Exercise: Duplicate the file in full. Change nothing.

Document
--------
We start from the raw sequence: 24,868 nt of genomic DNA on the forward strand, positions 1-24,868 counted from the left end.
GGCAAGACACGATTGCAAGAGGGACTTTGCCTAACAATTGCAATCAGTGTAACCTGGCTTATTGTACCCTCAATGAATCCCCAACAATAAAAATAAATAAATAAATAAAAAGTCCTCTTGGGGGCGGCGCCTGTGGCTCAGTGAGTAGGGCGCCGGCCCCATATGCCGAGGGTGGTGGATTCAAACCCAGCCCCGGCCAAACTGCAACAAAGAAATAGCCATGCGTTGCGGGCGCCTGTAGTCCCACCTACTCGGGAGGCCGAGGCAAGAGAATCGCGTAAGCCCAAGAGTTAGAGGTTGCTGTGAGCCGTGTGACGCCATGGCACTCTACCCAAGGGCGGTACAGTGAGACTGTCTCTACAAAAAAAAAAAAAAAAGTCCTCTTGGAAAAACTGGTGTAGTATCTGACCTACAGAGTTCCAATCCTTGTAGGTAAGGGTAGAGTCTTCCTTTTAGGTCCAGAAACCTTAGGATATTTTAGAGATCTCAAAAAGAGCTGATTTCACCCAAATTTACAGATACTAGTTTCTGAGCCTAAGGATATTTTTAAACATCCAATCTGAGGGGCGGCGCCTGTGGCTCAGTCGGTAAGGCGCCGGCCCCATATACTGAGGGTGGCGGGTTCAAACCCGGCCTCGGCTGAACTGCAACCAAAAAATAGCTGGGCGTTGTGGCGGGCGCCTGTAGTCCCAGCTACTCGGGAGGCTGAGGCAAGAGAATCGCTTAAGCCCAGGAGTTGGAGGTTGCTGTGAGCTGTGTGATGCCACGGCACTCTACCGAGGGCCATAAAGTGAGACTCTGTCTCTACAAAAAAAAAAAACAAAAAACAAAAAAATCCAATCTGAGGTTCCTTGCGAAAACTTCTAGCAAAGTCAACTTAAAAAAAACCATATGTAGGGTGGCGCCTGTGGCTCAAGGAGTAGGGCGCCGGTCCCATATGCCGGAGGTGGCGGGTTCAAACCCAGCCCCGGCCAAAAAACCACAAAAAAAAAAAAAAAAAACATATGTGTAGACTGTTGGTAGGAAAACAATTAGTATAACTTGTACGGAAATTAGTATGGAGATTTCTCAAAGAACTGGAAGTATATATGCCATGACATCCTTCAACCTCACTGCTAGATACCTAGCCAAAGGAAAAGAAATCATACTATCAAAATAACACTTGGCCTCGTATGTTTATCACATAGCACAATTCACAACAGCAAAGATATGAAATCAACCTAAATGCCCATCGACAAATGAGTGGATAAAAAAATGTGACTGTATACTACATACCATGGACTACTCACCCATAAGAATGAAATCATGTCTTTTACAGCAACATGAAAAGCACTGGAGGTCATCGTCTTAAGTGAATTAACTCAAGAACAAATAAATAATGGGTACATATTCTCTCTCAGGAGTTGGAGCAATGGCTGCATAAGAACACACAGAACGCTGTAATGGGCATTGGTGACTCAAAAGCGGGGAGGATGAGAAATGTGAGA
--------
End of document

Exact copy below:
We start from the raw sequence: 24,868 nt of genomic DNA on the forward strand, positions 1-24,868 counted from the left end.
GGCAAGACACGATTGCAAGAGGGACTTTGCCTAACAATTGCAATCAGTGTAACCTGGCTTATTGTACCCTCAATGAATCCCCAACAATAAAAATAAATAAATAAATAAAAAGTCCTCTTGGGGGCGGCGCCTGTGGCTCAGTGAGTAGGGCGCCGGCCCCATATGCCGAGGGTGGTGGATTCAAACCCAGCCCCGGCCAAACTGCAACAAAGAAATAGCCATGCGTTGCGGGCGCCTGTAGTCCCACCTACTCGGGAGGCCGAGGCAAGAGAATCGCGTAAGCCCAAGAGTTAGAGGTTGCTGTGAGCCGTGTGACGCCATGGCACTCTACCCAAGGGCGGTACAGTGAGACTGTCTCTACAAAAAAAAAAAAAAAAGTCCTCTTGGAAAAACTGGTGTAGTATCTGACCTACAGAGTTCCAATCCTTGTAGGTAAGGGTAGAGTCTTCCTTTTAGGTCCAGAAACCTTAGGATATTTTAGAGATCTCAAAAAGAGCTGATTTCACCCAAATTTACAGATACTAGTTTCTGAGCCTAAGGATATTTTTAAACATCCAATCTGAGGGGCGGCGCCTGTGGCTCAGTCGGTAAGGCGCCGGCCCCATATACTGAGGGTGGCGGGTTCAAACCCGGCCTCGGCTGAACTGCAACCAAAAAATAGCTGGGCGTTGTGGCGGGCGCCTGTAGTCCCAGCTACTCGGGAGGCTGAGGCAAGAGAATCGCTTAAGCCCAGGAGTTGGAGGTTGCTGTGAGCTGTGTGATGCCACGGCACTCTACCGAGGGCCATAAAGTGAGACTCTGTCTCTACAAAAAAAAAAAACAAAAAACAAAAAAATCCAATCTGAGGTTCCTTGCGAAAACTTCTAGCAAAGTCAACTTAAAAAAAACCATATGTAGGGTGGCGCCTGTGGCTCAAGGAGTAGGGCGCCGGTCCCATATGCCGGAGGTGGCGGGTTCAAACCCAGCCCCGGCCAAAAAACCACAAAAAAAAAAAAAAAAAACATATGTGTAGACTGTTGGTAGGAAAACAATTAGTATAACTTGTACGGAAATTAGTATGGAGATTTCTCAAAGAACTGGAAGTATATATGCCATGACATCCTTCAACCTCACTGCTAGATACCTAGCCAAAGGAAAAGAAATCATACTATCAAAATAACACTTGGCCTCGTATGTTTATCACATAGCACAATTCACAACAGCAAAGATATGAAATCAACCTAAATGCCCATCGACAAATGAGTGGATAAAAAAATGTGACTGTATACTACATACCATGGACTACTCACCCATAAGAATGAAATCATGTCTTTTACAGCAACATGAAAAGCACTGGAGGTCATCGTCTTAAGTGAATTAACTCAAGAACAAATAAATAATGGGTACATATTCTCTCTCAGGAGTTGGAGCAATGGCTGCATAAGAACACACAGAACGCTGTAATGGGCATTGGTGACTCAAAAGCGGGGAGGATGAGAAATGTGAGA